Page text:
Put “writing” in the center of your mind map and start brainstorming associations, such as “books,” “reading,” “studying,” “free time.” Now jot down secondary associations, like “a room of one’s own,” “silence,” and “library.”

Now, put these ideas into an actionable plan: maybe all you need is a library card and two hours of silence a day to start your project.

After all, many authors managed to write award-winning books while having full-time jobs. How did they do it?

If you want to know more about the best ways to design your life, you can listen to TEDTalks delivered by both of the authors on YouTube.

Here you’ll find Dave Evans’ San Francisco TED Talk.

Below you can watch Bill Burnett’s:

Key Lessons from “Designing Your Life”

1. Your Life Is Just Another Designer’s Problem 2. Reframing Your Dysfunctional Beliefs 3. Develop a Failure Immunity

Your Life Is Just Another Designer’s Problem

Designers constantly deal with problems. Two of them – Bill Burnett and Dave Evans – realized that the biggest one of them all has been too rarely addressed in designer’s terms: Life.

In “Designing Your Life” they suggest innovative ways through which you can actually design your life the same way a carpenter designs a cabinet – with a lot of planning and flawless execution.

In their words:

A well-designed life is a life that is generative—it is constantly creative, productive, changing, evolving, and there is always the possibility of surprise. You get out of it more than you put in. There is a lot more than ‘lather, rinse, repeat’ in a well-designed life.
The main philosophy of a life designer boils down to two simple rules:
  1. You choose better when you have lots of good ideas to choose from.
  2. You never choose your first solution to any problem.

Reframing Your Dysfunctional Beliefs

Possibly nothing hinders your life as much as your dysfunctional beliefs.

The best way to deal with them is by reframing them.

For example, a dysfunctional belief would be that there’s only one person perfect for you on this whole planet.

Reframe this dysfunctional belief (which has probably resulted in numerous heartbreaks so far) into the one which is statistically much more probable: there are “multiple great designs” of your ideal partner, and it’s your job to experiment.

Develop a Failure Immunity

We have mentioned this numerous times: not only failures aren’t that bad, but they are actually great learning experiences.

Just reframing your dysfunctional belief that you must never fail can help you live a far happier life. But if you follow Burnett’s and Evans’ advice, you can do one better!

List all of your failures (experienced and potential) and divide them into three categories: “screw-ups” (e.g., pouring coffee) “weaknesses” (e.g., you can’t drive) and “growth opportunities” (e.g., wrongly allocating the money for your first startup).

The first are trivial and will keep on happening no matter what you do; the former are part of your character and, instead of spending years to correct them, you need to accept them and focus on putting your strengths to work instead.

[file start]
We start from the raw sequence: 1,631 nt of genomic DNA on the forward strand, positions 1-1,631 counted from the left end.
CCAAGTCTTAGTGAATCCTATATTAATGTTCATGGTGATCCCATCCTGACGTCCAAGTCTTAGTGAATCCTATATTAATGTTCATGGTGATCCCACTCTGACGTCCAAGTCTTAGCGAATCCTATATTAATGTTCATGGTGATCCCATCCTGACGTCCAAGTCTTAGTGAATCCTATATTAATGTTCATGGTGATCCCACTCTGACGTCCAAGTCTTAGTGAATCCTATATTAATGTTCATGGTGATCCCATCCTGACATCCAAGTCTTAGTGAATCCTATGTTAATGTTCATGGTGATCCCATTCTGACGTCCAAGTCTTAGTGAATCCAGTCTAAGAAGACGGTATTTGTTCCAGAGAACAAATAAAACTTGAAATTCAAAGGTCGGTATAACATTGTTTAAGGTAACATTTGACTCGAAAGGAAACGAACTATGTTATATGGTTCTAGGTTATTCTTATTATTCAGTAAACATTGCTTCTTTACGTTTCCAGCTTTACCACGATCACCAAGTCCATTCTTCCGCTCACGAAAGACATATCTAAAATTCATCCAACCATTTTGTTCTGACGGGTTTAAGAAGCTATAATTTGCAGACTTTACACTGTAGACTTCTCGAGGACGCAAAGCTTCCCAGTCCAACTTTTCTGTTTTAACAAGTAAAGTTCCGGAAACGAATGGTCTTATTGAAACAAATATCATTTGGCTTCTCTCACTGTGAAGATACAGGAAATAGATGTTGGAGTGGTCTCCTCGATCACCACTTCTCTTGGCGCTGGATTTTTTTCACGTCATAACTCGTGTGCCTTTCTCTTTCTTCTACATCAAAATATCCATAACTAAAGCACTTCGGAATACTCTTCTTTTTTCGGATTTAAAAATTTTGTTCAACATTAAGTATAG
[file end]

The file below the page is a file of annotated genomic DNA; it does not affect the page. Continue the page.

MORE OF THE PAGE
The third category is the one you should constantly assess, so that you can see what you have learned from your past failures and what you should do to prevent them from happening in the future.

There it is: now you’re failure-immune!

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“Designing Your Life Quotes”

[bctt tweet="It doesn’t matter where you come from, where you think you are going, what job or career you have had or think you should have. You are not too late, and you’re not too early." username="get12min"]

[bctt tweet=“Dysfunctional Belief: Happiness is having it all. Reframe: Happiness is letting go of what you don’t need.” username=“get12min”]

[bctt tweet=“Living coherently doesn’t mean everything is in perfect order all the time. It means you are living in alignment with your values and have not sacrificed your integrity along the way.” username=“get12min”]

[bctt tweet=“It’s not hard to imagine that if we added up all the hours spent trying to figure out life, for some of us they would outweigh the hours spent actually living life. Really. Living. Life.” username=“get12min”]

[bctt tweet=“As a life designer, you need to embrace two philosophies: 1. You choose better when you have lots of good ideas to choose from. 2. You never choose your first solution to any problem.” username=“get12min”]

Our Critical Review

In the words of Daniel Pink, “’Designing Your Life’ walks readers through the process of building a satisfying, meaningful life by approaching the challenge the way a designer would. Experimentation. Wayfinding. Prototyping. Constant iteration. You should read the book. Everyone else will.”

And you really should!

Even though it may not be as innovative as Burnett and Evans try to point out, it is, nevertheless, a great manual, combining numerous surefire strategies suggested by similar books and inspiring authors into one comprehensible guidebook on how to finally start living your life.